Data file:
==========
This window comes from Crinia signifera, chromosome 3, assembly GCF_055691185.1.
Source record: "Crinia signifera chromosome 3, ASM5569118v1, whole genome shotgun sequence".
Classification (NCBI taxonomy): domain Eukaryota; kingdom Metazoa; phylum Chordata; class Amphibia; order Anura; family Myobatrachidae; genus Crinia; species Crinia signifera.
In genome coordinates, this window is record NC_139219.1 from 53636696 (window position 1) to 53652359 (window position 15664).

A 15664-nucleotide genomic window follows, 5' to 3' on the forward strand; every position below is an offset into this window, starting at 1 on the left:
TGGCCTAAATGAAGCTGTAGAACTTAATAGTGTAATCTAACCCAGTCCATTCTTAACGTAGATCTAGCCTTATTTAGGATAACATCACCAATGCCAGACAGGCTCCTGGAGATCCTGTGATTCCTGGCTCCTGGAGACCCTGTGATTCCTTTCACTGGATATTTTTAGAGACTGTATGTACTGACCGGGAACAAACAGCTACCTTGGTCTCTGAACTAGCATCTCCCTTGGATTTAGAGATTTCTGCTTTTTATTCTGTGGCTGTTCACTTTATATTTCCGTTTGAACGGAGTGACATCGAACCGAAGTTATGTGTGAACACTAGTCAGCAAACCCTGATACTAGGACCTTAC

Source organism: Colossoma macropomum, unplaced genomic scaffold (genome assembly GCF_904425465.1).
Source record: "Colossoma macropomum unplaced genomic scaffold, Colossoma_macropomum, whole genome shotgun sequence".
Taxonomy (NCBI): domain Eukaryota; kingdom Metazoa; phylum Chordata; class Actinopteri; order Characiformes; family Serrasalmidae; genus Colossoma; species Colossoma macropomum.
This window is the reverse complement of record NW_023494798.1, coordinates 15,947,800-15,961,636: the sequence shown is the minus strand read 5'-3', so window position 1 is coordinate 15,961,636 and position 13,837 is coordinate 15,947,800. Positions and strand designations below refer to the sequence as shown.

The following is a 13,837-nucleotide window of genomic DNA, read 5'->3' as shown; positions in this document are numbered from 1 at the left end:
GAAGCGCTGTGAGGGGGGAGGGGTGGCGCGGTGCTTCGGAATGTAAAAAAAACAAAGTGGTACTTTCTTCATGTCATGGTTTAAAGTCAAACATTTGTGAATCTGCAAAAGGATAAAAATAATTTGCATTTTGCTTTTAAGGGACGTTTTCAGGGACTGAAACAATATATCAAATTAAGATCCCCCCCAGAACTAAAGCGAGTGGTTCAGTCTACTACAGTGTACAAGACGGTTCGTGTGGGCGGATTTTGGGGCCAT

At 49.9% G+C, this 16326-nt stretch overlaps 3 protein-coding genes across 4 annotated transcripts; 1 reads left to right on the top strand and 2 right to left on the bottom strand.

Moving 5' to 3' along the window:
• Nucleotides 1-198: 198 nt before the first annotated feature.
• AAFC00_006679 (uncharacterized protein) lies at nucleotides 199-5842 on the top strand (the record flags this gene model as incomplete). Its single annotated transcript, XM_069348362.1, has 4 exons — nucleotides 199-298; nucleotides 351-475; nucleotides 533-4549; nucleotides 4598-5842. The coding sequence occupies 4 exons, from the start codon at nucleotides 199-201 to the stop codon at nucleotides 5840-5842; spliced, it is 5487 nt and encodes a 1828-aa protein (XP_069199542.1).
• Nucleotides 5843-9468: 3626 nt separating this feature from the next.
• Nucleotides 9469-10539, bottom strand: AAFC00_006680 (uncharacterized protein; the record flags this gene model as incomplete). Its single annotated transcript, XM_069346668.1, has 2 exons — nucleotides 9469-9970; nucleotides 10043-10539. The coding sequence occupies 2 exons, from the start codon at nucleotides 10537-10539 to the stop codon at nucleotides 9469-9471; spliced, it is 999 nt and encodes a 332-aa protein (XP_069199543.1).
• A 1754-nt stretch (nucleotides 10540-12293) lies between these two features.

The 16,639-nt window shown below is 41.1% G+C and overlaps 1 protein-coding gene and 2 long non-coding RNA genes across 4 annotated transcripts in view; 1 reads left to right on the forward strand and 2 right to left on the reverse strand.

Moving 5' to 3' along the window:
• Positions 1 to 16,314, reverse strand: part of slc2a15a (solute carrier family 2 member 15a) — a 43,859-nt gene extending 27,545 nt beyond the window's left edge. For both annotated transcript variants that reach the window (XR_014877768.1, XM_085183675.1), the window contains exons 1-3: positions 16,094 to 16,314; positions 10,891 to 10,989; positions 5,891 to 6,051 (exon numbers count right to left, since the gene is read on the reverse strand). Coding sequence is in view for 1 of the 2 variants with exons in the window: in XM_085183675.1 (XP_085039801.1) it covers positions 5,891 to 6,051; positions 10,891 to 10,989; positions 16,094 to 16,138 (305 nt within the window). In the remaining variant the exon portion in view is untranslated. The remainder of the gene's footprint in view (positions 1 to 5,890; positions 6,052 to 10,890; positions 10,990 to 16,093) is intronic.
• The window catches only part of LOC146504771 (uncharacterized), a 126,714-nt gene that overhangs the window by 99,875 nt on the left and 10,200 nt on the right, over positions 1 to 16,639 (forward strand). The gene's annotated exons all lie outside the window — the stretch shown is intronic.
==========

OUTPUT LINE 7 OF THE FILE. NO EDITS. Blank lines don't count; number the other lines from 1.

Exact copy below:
Source organism: Colossoma macropomum, unplaced genomic scaffold (genome assembly GCF_904425465.1).